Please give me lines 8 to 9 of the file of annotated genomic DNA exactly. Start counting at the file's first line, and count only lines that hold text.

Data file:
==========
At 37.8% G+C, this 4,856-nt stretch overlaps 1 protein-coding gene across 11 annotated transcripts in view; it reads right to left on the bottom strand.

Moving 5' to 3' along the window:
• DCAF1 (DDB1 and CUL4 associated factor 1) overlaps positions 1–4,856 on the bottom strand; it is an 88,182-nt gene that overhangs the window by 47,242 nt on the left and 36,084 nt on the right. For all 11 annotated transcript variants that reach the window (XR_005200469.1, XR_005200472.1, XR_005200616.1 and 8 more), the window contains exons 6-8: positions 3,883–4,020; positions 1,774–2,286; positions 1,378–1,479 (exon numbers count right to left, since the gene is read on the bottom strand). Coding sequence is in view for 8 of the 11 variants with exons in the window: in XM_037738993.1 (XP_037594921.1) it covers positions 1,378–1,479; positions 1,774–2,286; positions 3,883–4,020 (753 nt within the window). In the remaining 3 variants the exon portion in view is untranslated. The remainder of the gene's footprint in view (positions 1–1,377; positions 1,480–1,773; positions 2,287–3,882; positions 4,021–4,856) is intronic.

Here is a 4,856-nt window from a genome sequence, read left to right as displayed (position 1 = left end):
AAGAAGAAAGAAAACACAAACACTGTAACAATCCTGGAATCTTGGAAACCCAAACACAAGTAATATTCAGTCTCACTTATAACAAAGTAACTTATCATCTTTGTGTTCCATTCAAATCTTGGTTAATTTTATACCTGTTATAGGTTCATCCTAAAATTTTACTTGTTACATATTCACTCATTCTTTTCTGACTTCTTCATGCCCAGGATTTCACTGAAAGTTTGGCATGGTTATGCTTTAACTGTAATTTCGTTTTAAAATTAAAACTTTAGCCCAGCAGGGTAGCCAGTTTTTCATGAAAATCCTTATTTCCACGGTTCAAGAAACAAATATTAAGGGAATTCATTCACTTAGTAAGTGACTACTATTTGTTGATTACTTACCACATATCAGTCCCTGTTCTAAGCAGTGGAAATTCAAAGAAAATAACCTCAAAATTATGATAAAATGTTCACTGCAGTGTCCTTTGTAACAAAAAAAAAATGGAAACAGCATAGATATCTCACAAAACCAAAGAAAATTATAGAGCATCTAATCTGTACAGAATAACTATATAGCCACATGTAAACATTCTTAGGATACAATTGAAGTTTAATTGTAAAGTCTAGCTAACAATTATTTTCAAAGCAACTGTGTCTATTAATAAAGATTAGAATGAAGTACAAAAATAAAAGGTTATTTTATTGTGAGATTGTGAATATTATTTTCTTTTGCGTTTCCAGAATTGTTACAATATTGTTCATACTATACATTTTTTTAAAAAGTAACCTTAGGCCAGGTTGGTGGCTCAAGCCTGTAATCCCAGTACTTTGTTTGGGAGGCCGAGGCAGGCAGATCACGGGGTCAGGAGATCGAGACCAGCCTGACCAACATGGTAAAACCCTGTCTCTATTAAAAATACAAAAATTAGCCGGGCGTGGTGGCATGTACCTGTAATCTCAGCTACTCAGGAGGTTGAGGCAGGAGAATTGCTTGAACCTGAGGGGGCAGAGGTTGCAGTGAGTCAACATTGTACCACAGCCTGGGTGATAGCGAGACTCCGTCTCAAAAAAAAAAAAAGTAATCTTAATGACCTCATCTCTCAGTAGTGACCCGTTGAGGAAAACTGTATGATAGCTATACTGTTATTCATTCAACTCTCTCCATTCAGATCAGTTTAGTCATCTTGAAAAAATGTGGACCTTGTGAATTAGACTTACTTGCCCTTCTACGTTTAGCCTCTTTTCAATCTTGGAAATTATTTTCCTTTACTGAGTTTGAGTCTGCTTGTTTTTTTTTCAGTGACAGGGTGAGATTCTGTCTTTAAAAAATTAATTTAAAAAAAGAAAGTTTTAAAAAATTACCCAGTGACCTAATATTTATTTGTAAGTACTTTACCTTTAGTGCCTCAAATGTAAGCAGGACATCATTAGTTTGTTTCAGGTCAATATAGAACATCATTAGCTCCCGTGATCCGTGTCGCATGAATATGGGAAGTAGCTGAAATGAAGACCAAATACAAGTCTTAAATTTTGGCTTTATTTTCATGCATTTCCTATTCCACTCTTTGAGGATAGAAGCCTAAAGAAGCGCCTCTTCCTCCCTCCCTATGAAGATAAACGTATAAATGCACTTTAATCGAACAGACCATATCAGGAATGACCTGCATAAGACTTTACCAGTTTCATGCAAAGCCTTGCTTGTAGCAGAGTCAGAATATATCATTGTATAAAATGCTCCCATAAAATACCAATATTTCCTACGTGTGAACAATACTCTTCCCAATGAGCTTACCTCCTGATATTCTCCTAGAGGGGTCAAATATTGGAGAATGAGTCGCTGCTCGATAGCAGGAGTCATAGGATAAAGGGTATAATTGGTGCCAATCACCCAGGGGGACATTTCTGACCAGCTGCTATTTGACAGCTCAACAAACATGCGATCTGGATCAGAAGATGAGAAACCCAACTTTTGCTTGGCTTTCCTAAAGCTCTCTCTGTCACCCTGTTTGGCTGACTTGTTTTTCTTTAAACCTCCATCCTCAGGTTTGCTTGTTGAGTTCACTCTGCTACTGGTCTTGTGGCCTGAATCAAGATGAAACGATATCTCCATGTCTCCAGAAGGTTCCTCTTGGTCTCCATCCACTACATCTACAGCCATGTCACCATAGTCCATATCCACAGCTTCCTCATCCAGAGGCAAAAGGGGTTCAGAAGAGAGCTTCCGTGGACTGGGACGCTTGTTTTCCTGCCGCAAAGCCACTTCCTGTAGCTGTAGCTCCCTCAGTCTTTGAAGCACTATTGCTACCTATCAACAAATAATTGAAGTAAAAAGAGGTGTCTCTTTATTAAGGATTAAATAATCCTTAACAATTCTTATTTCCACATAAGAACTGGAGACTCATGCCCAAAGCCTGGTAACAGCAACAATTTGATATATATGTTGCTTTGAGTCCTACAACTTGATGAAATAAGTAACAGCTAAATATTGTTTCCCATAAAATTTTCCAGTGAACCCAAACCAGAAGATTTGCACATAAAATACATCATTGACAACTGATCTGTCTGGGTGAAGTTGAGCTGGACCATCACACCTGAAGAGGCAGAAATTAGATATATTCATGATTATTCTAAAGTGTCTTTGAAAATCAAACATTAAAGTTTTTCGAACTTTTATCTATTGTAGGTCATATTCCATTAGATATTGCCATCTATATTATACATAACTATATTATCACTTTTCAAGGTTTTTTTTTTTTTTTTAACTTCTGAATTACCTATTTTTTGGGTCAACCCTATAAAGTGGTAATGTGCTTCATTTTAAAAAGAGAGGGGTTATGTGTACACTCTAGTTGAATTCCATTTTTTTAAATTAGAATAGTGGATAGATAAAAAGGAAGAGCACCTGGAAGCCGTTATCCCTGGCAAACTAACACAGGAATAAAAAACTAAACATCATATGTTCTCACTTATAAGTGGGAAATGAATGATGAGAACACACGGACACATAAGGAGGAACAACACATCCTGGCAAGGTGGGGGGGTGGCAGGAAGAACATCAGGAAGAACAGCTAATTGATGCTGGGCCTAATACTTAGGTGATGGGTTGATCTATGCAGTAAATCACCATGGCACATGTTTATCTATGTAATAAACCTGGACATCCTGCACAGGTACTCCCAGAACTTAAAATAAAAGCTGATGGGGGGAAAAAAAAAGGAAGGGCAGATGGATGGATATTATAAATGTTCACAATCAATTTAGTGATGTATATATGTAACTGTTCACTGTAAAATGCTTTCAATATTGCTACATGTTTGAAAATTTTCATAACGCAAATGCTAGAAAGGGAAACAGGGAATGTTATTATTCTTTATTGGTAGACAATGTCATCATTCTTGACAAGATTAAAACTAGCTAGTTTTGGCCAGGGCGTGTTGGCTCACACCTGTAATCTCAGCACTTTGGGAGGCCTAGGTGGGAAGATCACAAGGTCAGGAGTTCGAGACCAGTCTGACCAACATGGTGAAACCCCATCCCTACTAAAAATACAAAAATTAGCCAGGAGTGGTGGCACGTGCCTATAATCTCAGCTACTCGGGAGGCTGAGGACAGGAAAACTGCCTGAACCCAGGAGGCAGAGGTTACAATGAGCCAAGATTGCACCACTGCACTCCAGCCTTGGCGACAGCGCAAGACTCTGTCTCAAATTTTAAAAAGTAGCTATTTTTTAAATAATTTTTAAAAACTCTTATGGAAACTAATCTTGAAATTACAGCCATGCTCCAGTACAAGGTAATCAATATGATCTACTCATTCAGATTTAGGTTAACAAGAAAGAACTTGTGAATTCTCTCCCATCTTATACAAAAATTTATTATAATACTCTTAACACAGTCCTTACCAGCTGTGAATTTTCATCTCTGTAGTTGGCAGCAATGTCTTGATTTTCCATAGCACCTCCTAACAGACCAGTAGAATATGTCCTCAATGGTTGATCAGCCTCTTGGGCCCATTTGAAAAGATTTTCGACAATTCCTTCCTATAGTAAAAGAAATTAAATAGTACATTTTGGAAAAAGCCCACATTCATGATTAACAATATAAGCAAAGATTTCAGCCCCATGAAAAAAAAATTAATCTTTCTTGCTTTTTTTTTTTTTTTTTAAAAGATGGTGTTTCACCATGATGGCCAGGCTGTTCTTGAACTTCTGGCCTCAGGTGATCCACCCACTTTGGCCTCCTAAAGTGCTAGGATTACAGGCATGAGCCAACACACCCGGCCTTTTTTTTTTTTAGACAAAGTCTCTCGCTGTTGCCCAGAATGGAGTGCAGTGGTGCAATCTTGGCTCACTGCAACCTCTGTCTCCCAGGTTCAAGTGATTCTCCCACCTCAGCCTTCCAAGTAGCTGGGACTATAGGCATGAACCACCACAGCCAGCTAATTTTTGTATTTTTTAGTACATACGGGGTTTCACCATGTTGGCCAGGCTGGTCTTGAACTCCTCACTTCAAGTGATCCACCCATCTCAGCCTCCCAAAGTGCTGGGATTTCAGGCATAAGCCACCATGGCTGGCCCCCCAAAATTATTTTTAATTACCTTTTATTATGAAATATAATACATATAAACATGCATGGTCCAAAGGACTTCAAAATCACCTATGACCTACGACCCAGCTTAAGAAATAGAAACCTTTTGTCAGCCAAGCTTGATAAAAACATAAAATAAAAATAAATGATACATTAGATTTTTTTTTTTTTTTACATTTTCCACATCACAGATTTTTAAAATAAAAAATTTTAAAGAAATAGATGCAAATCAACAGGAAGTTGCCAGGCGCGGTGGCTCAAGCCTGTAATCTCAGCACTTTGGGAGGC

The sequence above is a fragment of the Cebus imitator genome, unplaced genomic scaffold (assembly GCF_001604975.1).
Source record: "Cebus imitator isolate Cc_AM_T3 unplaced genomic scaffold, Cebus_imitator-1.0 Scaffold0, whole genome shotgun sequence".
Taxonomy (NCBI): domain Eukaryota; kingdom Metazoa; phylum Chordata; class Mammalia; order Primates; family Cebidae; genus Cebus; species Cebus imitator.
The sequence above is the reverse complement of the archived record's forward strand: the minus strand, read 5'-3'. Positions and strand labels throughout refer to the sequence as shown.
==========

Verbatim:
Taxonomy (NCBI): domain Eukaryota; kingdom Metazoa; phylum Chordata; class Mammalia; order Primates; family Cebidae; genus Cebus; species Cebus imitator.
The sequence above is the reverse complement of the archived record's forward strand: the minus strand, read 5'-3'. Positions and strand labels throughout refer to the sequence as shown.